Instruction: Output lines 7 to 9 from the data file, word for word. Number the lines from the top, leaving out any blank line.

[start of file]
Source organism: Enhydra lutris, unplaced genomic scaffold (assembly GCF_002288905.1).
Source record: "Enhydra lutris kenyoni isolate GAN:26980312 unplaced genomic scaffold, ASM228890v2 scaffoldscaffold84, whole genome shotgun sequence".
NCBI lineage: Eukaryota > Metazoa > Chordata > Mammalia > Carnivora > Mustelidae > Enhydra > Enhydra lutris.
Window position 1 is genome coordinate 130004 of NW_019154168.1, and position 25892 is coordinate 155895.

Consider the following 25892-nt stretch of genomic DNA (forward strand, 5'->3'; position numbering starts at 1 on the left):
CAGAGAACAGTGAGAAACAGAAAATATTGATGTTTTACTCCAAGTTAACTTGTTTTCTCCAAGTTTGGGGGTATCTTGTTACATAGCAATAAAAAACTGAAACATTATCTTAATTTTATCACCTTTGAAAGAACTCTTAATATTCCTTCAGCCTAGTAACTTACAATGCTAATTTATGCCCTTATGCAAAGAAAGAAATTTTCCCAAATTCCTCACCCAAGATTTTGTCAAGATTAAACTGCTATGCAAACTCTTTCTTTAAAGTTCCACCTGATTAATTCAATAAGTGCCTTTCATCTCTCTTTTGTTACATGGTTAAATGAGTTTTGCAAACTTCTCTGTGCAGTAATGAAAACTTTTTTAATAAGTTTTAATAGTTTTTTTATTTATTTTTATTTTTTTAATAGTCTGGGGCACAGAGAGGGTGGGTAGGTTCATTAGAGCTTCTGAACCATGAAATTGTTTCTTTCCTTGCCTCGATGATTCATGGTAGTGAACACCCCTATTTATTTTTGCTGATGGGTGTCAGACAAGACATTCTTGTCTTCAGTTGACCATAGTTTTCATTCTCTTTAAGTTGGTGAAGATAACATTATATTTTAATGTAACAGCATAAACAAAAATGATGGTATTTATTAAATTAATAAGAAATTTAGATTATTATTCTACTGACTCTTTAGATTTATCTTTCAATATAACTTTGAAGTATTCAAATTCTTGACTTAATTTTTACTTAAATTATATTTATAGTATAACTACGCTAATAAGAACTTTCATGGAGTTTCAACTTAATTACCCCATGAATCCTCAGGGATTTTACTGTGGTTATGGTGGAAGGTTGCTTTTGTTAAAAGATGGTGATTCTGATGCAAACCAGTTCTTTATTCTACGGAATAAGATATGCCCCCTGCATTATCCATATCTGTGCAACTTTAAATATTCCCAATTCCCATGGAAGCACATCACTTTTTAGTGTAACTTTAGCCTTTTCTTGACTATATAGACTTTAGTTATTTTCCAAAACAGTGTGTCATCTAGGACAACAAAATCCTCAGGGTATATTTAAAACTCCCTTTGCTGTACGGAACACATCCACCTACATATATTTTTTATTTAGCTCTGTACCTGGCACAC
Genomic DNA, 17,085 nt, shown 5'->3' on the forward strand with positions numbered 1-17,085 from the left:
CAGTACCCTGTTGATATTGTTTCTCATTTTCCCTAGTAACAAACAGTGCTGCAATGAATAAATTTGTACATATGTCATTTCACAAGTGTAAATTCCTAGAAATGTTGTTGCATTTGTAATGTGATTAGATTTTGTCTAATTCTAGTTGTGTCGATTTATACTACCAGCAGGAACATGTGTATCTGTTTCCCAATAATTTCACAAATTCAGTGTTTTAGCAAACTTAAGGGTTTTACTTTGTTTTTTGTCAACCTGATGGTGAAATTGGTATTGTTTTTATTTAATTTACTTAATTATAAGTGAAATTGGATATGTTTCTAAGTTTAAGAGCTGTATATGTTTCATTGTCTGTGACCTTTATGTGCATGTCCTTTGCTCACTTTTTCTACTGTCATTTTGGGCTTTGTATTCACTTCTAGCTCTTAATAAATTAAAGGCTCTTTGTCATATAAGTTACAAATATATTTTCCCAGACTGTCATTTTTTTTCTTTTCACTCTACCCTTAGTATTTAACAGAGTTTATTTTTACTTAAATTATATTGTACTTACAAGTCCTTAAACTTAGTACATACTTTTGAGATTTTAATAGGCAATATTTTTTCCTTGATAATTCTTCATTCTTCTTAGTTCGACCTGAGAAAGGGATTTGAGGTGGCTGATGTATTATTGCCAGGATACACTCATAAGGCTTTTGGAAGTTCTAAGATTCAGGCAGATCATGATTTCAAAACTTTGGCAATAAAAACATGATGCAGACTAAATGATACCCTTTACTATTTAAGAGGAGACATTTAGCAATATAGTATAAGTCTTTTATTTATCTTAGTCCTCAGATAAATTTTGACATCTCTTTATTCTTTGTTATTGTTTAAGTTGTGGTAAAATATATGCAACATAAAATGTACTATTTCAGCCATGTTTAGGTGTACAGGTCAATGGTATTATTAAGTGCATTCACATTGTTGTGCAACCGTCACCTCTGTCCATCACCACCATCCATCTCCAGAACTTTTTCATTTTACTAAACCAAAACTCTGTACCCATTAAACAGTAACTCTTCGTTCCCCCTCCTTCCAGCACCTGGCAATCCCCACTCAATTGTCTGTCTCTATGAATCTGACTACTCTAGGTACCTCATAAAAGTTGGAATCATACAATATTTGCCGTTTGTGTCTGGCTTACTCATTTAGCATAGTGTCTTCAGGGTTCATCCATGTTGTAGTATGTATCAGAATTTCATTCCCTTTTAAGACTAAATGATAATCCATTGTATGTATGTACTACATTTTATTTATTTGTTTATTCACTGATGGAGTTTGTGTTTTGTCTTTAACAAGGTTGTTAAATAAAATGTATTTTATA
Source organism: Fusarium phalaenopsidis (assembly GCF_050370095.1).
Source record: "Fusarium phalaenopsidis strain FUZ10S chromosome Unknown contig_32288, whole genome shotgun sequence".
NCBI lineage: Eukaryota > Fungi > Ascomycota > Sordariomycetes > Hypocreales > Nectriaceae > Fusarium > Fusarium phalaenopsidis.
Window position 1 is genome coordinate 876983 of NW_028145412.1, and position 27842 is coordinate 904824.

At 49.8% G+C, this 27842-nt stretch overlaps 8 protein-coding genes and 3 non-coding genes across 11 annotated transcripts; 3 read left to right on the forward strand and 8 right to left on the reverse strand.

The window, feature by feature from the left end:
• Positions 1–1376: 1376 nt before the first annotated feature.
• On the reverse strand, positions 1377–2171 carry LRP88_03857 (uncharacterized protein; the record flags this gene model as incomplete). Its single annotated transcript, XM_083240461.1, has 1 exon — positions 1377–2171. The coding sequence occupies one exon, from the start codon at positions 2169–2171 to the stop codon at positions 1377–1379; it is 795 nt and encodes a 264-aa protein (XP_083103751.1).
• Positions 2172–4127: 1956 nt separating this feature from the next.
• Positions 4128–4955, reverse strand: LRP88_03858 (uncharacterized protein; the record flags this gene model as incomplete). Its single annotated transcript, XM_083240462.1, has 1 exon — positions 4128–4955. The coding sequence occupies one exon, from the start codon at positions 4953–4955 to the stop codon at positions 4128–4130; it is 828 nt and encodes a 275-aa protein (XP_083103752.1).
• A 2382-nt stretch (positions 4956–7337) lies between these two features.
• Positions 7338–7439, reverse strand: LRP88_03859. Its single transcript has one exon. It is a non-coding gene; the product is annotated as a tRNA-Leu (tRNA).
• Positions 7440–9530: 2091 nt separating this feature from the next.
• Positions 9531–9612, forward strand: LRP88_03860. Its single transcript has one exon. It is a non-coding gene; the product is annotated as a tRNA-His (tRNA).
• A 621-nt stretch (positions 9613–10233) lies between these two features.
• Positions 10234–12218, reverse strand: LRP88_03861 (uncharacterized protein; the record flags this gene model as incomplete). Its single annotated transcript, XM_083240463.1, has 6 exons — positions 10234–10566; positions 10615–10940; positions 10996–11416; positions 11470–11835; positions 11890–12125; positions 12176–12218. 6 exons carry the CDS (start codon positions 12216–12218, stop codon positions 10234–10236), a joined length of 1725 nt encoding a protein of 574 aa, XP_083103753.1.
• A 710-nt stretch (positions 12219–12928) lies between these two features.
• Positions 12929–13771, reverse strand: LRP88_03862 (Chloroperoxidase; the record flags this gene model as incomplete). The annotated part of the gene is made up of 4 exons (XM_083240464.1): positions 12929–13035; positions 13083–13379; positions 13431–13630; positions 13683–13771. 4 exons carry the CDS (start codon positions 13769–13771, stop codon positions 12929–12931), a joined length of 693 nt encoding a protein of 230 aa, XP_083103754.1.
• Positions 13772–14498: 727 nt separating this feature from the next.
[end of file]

Genomic DNA, 17,085 nt, shown 5'->3' on the forward strand with positions numbered 1-17,085 from the left:
CAGTACCCTGTTGATATTGTTTCTCATTTTCCCTAGTAACAAACAGTGCTGCAATGAATAAATTTGTACATATGTCATTTCACAAGTGTAAATTCCTAGAAATGTTGTTGCATTTGTAATGTGATTAGATTTTGTCTAATTCTAGTTGTGTCGATTTATACTACCAGCAGGAACATGTGTATCTGTTTCCCAATAATTTCACAAATTCAGTGTTTTAGCAAACTTAAGGGTTTTACTTTGTTTTTTGTCAACCTGATGGTGAAATTGGTATTGTTTTTATTTAATTTACTTAATTATAAGTGAAATTGGATATGTTTCTAAGTTTAAGAGCTGTATATGTTTCATTGTCTGTGACCTTTATGTGCATGTCCTTTGCTCACTTTTTCTACTGTCATTTTGGGCTTTGTATTCACTTCTAGCTCTTAATAAATTAAAGGCTCTTTGTCATATAAGTTACAAATATATTTTCCCAGACTGTCATTTTTTTTCTTTTCACTCTACCCTTAGTATTTAACAGAGTTTATTTTTACTTAAATTATATTGTACTTACAAGTCCTTAAACTTAGTACATACTTTTGAGATTTTAATAGGCAATATTTTTTCCTTGATAATTCTTCATTCTTCTTAGTTCGACCTGAGAAAGGGATTTGAGGTGGCTGATGTATTATTGCCAGGATACACTCATAAGGCTTTTGGAAGTTCTAAGATTCAGGCAGATCATGATTTCAAAACTTTGGCAATAAAAACATGATGCAGACTAAATGATACCCTTTACTATTTAAGAGGAGACATTTAGCAATATAGTATAAGTCTTTTATTTATCTTAGTCCTCAGATAAATTTTGACATCTCTTTATTCTTTGTTATTGTTTAAGTTGTGGTAAAATATATGCAACATAAAATGTACTATTTCAGCCATGTTTAGGTGTACAGGTCAATGGTATTATTAAGTGCATTCACATTGTTGTGCAACCGTCACCTCTGTCCATCACCACCATCCATCTCCAGAACTTTTTCATTTTACTAAACCAAAACTCTGTACCCATTAAACAGTAACTCTTCGTTCCCCCTCCTTCCAGCACCTGGCAATCCCCACTCAATTGTCTGTCTCTATGAATCTGACTACTCTAGGTACCTCATAAAAGTTGGAATCATACAATATTTGCCGTTTGTGTCTGGCTTACTCATTTAGCATAGTGTCTTCAGGGTTCATCCATGTTGTAGTATGTATCAGAATTTCATTCCCTTTTAAGACTAAATGATAATCCATTGTATGTATGTACTACATTTTATTTATTTGTTTATTCACTGATGGAGTTTGTGTTTTGTCTTTAACAAGGTTGTTAAATAAAATGTATTTTATA
Source organism: Fusarium phalaenopsidis (assembly GCF_050370095.1).